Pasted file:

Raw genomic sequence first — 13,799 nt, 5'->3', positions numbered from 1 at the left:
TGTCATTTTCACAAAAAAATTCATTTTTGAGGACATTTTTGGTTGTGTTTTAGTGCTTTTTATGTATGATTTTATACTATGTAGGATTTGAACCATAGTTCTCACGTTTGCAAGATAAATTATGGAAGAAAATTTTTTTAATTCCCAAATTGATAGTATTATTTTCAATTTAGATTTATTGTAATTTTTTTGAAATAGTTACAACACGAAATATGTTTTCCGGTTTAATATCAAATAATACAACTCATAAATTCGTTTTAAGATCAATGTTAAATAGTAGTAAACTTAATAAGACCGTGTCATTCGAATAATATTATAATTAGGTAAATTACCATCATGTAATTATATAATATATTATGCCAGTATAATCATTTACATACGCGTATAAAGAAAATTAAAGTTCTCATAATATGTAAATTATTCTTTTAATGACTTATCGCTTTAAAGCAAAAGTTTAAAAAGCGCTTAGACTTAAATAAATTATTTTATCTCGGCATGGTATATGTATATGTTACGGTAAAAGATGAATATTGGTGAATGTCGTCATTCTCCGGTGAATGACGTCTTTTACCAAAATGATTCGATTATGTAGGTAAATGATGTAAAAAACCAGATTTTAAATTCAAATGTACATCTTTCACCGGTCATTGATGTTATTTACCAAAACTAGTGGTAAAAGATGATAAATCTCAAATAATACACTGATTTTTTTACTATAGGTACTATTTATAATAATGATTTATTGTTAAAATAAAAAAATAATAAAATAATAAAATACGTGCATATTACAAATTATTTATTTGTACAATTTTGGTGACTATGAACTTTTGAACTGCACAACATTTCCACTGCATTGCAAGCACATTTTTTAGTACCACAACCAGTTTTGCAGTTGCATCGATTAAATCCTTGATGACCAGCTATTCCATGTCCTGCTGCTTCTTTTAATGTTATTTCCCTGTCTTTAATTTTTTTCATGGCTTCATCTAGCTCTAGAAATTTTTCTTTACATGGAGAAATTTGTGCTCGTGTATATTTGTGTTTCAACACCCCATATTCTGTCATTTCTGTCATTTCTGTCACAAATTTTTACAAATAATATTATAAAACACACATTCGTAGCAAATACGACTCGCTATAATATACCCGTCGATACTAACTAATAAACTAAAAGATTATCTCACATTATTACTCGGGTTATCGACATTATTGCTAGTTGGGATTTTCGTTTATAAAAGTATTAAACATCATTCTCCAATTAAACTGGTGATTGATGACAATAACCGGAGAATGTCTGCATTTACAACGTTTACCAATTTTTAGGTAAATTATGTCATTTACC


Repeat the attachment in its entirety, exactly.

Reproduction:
Raw genomic sequence first — 13,799 nt, 5'->3', positions numbered from 1 at the left:
TGTCATTTTCACAAAAAAATTCATTTTTGAGGACATTTTTGGTTGTGTTTTAGTGCTTTTTATGTATGATTTTATACTATGTAGGATTTGAACCATAGTTCTCACGTTTGCAAGATAAATTATGGAAGAAAATTTTTTTAATTCCCAAATTGATAGTATTATTTTCAATTTAGATTTATTGTAATTTTTTTGAAATAGTTACAACACGAAATATGTTTTCCGGTTTAATATCAAATAATACAACTCATAAATTCGTTTTAAGATCAATGTTAAATAGTAGTAAACTTAATAAGACCGTGTCATTCGAATAATATTATAATTAGGTAAATTACCATCATGTAATTATATAATATATTATGCCAGTATAATCATTTACATACGCGTATAAAGAAAATTAAAGTTCTCATAATATGTAAATTATTCTTTTAATGACTTATCGCTTTAAAGCAAAAGTTTAAAAAGCGCTTAGACTTAAATAAATTATTTTATCTCGGCATGGTATATGTATATGTTACGGTAAAAGATGAATATTGGTGAATGTCGTCATTCTCCGGTGAATGACGTCTTTTACCAAAATGATTCGATTATGTAGGTAAATGATGTAAAAAACCAGATTTTAAATTCAAATGTACATCTTTCACCGGTCATTGATGTTATTTACCAAAACTAGTGGTAAAAGATGATAAATCTCAAATAATACACTGATTTTTTTACTATAGGTACTATTTATAATAATGATTTATTGTTAAAATAAAAAAATAATAAAATAATAAAATACGTGCATATTACAAATTATTTATTTGTACAATTTTGGTGACTATGAACTTTTGAACTGCACAACATTTCCACTGCATTGCAAGCACATTTTTTAGTACCACAACCAGTTTTGCAGTTGCATCGATTAAATCCTTGATGACCAGCTATTCCATGTCCTGCTGCTTCTTTTAATGTTATTTCCCTGTCTTTAATTTTTTTCATGGCTTCATCTAGCTCTAGAAATTTTTCTTTACATGGAGAAATTTGTGCTCGTGTATATTTGTGTTTCAACACCCCATATTCTGTCATTTCTGTCATTTCTGTCACAAATTTTTACAAATAATATTATAAAACACACATTCGTAGCAAATACGACTCGCTATAATATACCCGTCGATACTAACTAATAAACTAAAAGATTATCTCACATTATTACTCGGGTTATCGACATTATTGCTAGTTGGGATTTTCGTTTATAAAAGTATTAAACATCATTCTCCAATTAAACTGGTGATTGATGACAATAACCGGAGAATGTCTGCATTTACAACGTTTACCAATTTTTAGGTAAATTATGTCATTTACC